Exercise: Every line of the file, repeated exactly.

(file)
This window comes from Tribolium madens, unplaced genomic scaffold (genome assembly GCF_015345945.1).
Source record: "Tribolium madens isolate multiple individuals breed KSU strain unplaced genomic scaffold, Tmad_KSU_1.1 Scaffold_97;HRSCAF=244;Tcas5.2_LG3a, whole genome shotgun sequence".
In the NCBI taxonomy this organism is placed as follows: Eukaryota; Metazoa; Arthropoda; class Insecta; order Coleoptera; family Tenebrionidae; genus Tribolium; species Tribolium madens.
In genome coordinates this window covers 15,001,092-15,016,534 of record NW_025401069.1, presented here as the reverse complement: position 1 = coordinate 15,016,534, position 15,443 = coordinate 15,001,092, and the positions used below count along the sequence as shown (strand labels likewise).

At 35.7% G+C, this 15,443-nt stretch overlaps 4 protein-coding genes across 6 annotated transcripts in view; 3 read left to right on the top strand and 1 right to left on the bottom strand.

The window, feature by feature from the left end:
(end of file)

This window comes from Tribolium madens, unplaced genomic scaffold (genome assembly GCF_015345945.1).
Source record: "Tribolium madens isolate multiple individuals breed KSU strain unplaced genomic scaffold, Tmad_KSU_1.1 Scaffold_97;HRSCAF=244;Tcas5.2_LG3a, whole genome shotgun sequence".
In the NCBI taxonomy this organism is placed as follows: Eukaryota; Metazoa; Arthropoda; class Insecta; order Coleoptera; family Tenebrionidae; genus Tribolium; species Tribolium madens.
In genome coordinates this window covers 15,001,092-15,016,534 of record NW_025401069.1, presented here as the reverse complement: position 1 = coordinate 15,016,534, position 15,443 = coordinate 15,001,092, and the positions used below count along the sequence as shown (strand labels likewise).

At 35.7% G+C, this 15,443-nt stretch overlaps 4 protein-coding genes across 6 annotated transcripts in view; 3 read left to right on the top strand and 1 right to left on the bottom strand.

The window, feature by feature from the left end: